Feb 5, 2013

Andy Najar to RSC Anderlecht--Who is the Next Homegrown Player

In a not completely unexpected move, DC United Midfielder/Right Back Andy Najar completed a transfer to Belgian side RSC Anderlecht for an undisclosed fee, but believed to be somewhere between $2 million and $3 million.  After Najar's first year in the league, at age 17, you could see Najar was going places and that his time with DC United was limited--barring injury.  Now at the no longer tender age of 19, Najar is (already) in Europe.  If he keeps the current pace of progression up, expect that within 3 years, Najar is playing in one of the top four leagues in Europe.

But the big news is Najar's transfer is the first MLS Homegrown player to be transferred abroad, and for a not insubstantial sum of money, most of which goes to DC United, rather than MLS.  That begs the question,  who is next among the current crop of homegrown players that could be on the sale block for transfer overseas?

Certainly, with MLS in full pre-season, there is no certainty about rosters.  But at this link is a list of homegrown players that have been signed by MLS clubs, starting with Tristan Bowen (L.A. Galaxy) in 2008 to Michael Seaton (DC United) a little over two weeks ago.  So far, a total of 66 players have been signed to homegrown contracts, but not many of them have seen significant minutes as players.  Of the 66 signed so far, eight have been signed in the current off-season so clearly unable to have any contribution in 2012.

Of the remaining 57, 38 were active in 2012.  Of that 38, only 25 saw ANY minutes whatsoever.  Only ten homegrown players saw more than 200 minutes:

  1. Brent Richards (Portland)--201 min.
  2. Tristan Bowen (Chivas USA)--248 min.
  3. Diego Fagundez (New England)--770 min.
  4. Eric Gehrig (Columbus)--812 min
  5. Doneil Henry (Toronto)--1139 min.
  6. Juan Agudelo (Chivas USA & New York)--1570 min.
  7. Andy Najar (DC United)--2045 Min.
  8. Bill Hamid (DC United)--2087 Min.
  9. Connor Lade (New York)--2088 Min.
  10. Ashtone Morgan (Toronto)--2528 Min.

To be realistic, it is probably only the list from Henry to Morgan who we can realistically think about potential transfers to Europe in the next two-three years.

So of the players, Henry, Agudelo, Hamid, Lade and Morgan, who is most likely to go?

Of course, lots of people expect that Juan Agudelo will be the next player to transfer to Europe.  Agudelo scored only three goals last season, for an average of one goal every 523 minutes, or almost once in every SIX games.  Agudelo is going to have to score more if he is going to impress as a striker.  True, he spent most of the season with Chivas, a team that managed a paltry 24 goals all season, but if Agudelo is going to garner attention from clubs across the Atlantic Ocean, he had better start finding the back of the net with some regularity.  It is true that Agudelo has a lot of talent as a striker, but you get paid to score as a striker.

As a young goalkeeper, Bill Hamid has progressed miles in the past two seasons since winning the starting job for the Black & Red.  There is no denying that Hamid is a fabulous shot stopper.  He is also comfortable taking the cross and has gotten very good at directing his defenders.  But the knock on Hamid, and rightfully so, is that he cannot control his emotions.  I do see Hamid making a move overseas, but since goalkeepers typically have long careers, see Keller, Kasey and Freidel, Brad, he will benefit from a couple more seasons with DC United before making a move.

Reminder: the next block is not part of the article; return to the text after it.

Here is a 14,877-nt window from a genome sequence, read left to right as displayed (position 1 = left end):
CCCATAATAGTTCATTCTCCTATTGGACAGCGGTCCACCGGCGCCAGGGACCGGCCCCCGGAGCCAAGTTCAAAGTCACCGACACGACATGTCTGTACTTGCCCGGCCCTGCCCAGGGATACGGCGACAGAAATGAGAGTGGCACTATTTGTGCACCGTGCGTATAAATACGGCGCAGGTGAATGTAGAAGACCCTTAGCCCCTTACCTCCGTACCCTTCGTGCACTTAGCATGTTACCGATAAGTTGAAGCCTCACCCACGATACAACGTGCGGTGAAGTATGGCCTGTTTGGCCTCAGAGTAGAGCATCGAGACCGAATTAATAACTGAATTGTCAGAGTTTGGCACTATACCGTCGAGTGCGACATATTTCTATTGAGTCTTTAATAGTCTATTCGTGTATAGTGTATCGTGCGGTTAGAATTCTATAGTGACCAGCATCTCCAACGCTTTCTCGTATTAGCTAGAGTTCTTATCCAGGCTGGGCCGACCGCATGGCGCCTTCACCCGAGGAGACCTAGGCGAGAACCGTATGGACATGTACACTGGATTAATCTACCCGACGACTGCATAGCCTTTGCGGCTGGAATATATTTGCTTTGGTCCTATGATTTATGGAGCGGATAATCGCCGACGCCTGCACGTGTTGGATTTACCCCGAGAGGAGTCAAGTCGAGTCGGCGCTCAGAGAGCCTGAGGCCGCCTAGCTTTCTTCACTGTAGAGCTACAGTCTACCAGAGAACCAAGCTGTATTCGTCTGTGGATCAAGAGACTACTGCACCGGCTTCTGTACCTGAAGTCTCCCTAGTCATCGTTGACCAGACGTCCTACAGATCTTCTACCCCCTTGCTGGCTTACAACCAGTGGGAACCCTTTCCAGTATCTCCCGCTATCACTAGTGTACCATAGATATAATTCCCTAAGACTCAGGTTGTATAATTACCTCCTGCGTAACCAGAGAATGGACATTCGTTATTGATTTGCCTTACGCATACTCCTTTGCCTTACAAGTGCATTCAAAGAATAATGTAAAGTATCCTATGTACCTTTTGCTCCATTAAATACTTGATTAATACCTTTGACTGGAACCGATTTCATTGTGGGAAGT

Connor Lade looks like he is 15 and is a long way from a move overseas.  Yes, he is a fine right back, but he needs to improve in just about all areas of his game to get beyond the MLS level.  He has a tendency to get burned on defense and he is not a sharp with his attacking play as he needs to be.  Lade is a good MLS right back, but that is not going  to earn him a transfer.  If New York can get their head out of the collective backsides, and the drama in the dressing room is minimized, Lade may have a solid future.  The question is whether Mike Petke and Robin Fraser can develop the talent.

Looking like a classic centerback is nothing for Doneil Henry.  Tall, but not too lanky; strong, but not slow; Henry has the physical tools to be a good centerback.  However, he needs some time to strengthen both his technical game, to play out of the back and improve his decision making.  but Henry is getting time with the Canadian U20 squad and spent time with the senior Canandian Squad, seeing impressive minutes against the United States.  What is good for Henry (besides youth and talent)?  His coach is Ryan Nelsen, a coach who has played at the highest levels as a centerback.  It is possible to see Henry make big strides this year.

Ashtone Morgan is complete defender, gifted with speed, good defensive skills and an attacking verve that should improve with a few more games.  Morgan, although just approaching age 22, has been a solid two year contributor.  Morgan is perhaps in the best position of all of these five players to make a quick move overseas.  He has been consistent in his play, has made contributions to the attack with five assists last year and two assists in 2011 when he first earned starts for Toronto.  Despite the general shambles of the Toronto front office in recent years, the fact that they identified both Morgan and Henry and have brought them along well is a positive sign for the Canadian side.

If I had to place odds on which of these players moves abroad in the next two years, I would put my money on Morgan.

What do you think?  Can Hamid mature sooner?  Will the Canucks claim the next homegrown player transfer?  Can Agudelo live up to the promise?

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